Conducted by Derek Royal
Jesse Lonergan’s latest graphic novel, All Star, was released earlier this year from NBM Publishing. It’s his third book, and it stands as yet another demonstration of the artist’s growth. Lonergan established his artistic terrain in 2007’s Flower and Fade, and then went on to develop it further two years later in Joe and Azat. While the visual style among the three books may be different — the art in Flower and Fade is noticeably simpler than that found in his later works, and the episodic nature of Joe and Azat contrasts sharply from the more novelistic All Star — thematically they are of a kind. As Lonergan is quick to point out, his narrative forte is realism, particularly when it comes to character development and interpersonal relations. The worlds presented in his comics are clearly recognizable and could reflect the lives of almost any of his readers. Even if we were never high school athletes or traveled overseas with the Peace Corps, we can empathize with the kind of experiences his protagonists undergo. In this way, Lonergan’s comics resonate and become acute points of reflection.
I had the pleasure of interviewing Jesse not long after the publication of All Star. We were introduced through his publicist — NBM had published all of his books so far — and then began an email correspondence beginning in late May. During his travels and in the midst of his projects, Jesse found the time to respond to me regularly and answer the many questions I had about his comics.
Derek Royal: Your latest book, All Star, has that feeling that these events might have happen in your own life. Are you writing from experience here?
Jesse Lonergan: I grew up in a small town called Chelsea, in Vermont. It’s a little more than a thousand people. As I’ve gotten older, I’ve realized what a unique experience that was, and the initial spark for the book that became All Star was to capture the feel of my hometown. The setting and the types of people in the story are very much based on my experience, but the details of the narrative and the sequence of events are fictional.
DR: Were you into baseball as a player, as your protagonist Carl Carter is in the book? Or perhaps some other organized sport?
JL: I played baseball in little league, but not after. I played basketball all through high school, but I wasn’t a star. I was just kind of tall. I don’t really have the mentality that is needed to be really good at sports. To do well at sports, you really have to go all out. You really have to push yourself, and I think for me there was always that little something in my head that kept me from really letting go. I was always a little too self-conscious.
DR: I ask about your background in sports because you really do get into Carl’s head, giving us a deep glimpse into his ego and confidence, and then his later regrets. What were the challenges of slipping inside the skin of a high school all star and writing about an experience that you never shared?
JL: That’s a great question. It wasn’t really something that I was conscious of while I was working on the book. My own creative process is still rather mysterious for me. Ideas come and they either feel right or they don’t. But I guess I just believe that in most cases people aren’t really that different from each other and we all share similar feelings. Even though I wasn’t a high school super star, I have experienced many things that Carl experiences in the story. I’ve had my bouts with ego and overconfidence, and I’ve certainly done a few things that I regret. So the challenge is getting myself to remember those moments and express them in a way the reader can feel.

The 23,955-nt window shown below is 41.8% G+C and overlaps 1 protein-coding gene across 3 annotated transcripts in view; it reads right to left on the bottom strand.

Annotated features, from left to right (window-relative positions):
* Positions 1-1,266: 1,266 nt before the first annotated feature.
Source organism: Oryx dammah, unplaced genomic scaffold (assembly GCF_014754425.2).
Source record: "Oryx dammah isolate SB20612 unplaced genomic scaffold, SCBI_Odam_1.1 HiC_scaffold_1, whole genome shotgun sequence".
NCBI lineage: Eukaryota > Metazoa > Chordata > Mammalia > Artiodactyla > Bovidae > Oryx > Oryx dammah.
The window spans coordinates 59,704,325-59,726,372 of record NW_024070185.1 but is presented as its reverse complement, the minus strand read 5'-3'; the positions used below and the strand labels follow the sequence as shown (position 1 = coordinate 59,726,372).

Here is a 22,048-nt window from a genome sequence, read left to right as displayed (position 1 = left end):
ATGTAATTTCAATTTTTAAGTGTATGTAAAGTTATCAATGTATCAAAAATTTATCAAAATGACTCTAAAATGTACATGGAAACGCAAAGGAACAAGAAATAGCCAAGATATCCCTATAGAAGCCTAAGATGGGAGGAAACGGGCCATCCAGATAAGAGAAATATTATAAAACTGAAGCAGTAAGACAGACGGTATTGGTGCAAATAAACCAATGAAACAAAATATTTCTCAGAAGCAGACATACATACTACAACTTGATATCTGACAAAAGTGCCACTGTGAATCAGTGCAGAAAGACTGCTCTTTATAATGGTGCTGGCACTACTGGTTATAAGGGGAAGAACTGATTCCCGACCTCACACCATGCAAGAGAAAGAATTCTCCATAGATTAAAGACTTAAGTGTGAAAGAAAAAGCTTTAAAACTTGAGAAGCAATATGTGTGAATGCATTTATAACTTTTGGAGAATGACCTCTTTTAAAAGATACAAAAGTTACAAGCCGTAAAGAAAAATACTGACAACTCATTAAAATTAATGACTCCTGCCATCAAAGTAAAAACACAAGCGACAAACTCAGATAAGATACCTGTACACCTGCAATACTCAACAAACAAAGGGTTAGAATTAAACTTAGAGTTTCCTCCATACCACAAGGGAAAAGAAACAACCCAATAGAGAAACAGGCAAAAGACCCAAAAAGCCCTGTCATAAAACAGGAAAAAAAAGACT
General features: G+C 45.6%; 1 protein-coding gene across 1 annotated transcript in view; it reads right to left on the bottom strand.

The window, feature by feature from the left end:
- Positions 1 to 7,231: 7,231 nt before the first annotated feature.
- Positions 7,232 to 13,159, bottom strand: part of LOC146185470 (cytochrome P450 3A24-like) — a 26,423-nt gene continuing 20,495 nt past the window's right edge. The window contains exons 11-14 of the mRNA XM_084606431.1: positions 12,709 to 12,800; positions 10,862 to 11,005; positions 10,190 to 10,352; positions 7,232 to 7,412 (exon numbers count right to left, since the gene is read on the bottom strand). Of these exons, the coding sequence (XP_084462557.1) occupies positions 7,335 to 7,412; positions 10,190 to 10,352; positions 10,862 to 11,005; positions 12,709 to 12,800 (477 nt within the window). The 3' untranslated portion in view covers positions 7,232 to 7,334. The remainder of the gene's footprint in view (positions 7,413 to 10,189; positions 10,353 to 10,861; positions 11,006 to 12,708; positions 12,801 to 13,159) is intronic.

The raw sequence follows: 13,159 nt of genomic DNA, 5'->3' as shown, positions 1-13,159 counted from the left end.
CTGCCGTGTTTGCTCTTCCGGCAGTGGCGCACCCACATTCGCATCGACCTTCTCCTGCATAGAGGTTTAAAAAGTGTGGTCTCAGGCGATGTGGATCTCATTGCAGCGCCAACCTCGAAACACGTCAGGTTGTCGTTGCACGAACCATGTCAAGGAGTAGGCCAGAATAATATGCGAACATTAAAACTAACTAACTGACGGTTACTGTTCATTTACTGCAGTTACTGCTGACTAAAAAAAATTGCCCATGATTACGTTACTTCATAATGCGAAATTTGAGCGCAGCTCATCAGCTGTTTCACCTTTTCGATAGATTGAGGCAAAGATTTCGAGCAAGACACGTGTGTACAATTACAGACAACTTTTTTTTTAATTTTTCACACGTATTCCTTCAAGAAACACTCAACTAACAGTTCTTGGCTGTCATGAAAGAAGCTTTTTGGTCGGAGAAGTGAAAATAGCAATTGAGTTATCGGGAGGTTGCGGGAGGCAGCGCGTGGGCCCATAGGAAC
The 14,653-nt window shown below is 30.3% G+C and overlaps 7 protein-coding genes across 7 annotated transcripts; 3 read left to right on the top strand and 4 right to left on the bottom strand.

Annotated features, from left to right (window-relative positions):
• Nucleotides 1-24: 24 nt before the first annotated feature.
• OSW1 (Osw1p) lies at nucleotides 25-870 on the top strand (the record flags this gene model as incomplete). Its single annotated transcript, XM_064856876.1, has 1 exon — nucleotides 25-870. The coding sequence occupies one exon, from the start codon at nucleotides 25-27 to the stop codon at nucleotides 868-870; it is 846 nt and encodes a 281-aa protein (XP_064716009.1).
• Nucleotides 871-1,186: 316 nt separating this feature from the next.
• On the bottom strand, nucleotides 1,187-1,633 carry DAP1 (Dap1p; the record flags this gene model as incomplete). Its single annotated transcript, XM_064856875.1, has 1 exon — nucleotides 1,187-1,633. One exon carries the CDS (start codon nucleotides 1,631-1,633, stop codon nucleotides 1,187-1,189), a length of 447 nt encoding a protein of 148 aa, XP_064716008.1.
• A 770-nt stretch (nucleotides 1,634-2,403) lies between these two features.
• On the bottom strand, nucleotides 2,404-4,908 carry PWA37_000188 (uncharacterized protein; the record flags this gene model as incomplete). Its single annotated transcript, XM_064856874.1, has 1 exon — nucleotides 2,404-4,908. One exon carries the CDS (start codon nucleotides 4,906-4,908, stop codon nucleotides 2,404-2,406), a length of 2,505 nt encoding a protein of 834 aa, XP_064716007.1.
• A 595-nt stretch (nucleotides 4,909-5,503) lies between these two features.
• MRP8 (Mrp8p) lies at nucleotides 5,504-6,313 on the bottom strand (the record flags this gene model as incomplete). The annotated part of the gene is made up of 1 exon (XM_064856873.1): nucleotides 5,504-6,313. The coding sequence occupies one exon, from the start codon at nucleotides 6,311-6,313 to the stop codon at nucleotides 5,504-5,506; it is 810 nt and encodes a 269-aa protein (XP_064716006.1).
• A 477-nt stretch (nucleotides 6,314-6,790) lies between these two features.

DR: In fact, all of your books have that “shared experience” feel, realistic stories that capture life as it is lived and reveal events as we would recognize them. Do have any interests in more fantastical or genre-specific comics?
JL: When I first got into comics, the only ones that I was really into were comics that were based in some form of reality, and I was pretty disdainful of everything else. I was very much taken with the low-concept idea of narrative. The kind of stories where people would ask what it was about, and the only thing I could say was, “It’s about life!” As I’ve gotten older that’s changed, and now I find myself more interested in high-concept ideas. I find myself returning to the things I liked in childhood. I, like most kids, wasn’t so concerned with the human condition then. And the next big book that I’m planning to do is a reflection of that shift. It’s totally different from what I’ve done before. It’s about a faith healer who is wrongfully executed and gets revenge from beyond the grave. It should be fun.
DR: Getting back to All Star. What was your inspiration for writing about a high school all star? What is that book’s genesis?
JL: I guess the idea of the high school superstar really intrigues me because it’s such a short period of time, and it’s so early in life. It really is like being famous. Everybody knows you. Little kids look up to you. Adults who you don’t know, know you. But it’s such fleeting fame, and there is so much life after high school. The ideas sort of spread out from there. Talent vs. hard work. People who get second chances and people who don’t. Double standards. I kind of think of my mind as a rock tumbler, the ideas go in and they get spun around for awhile and come out smooth.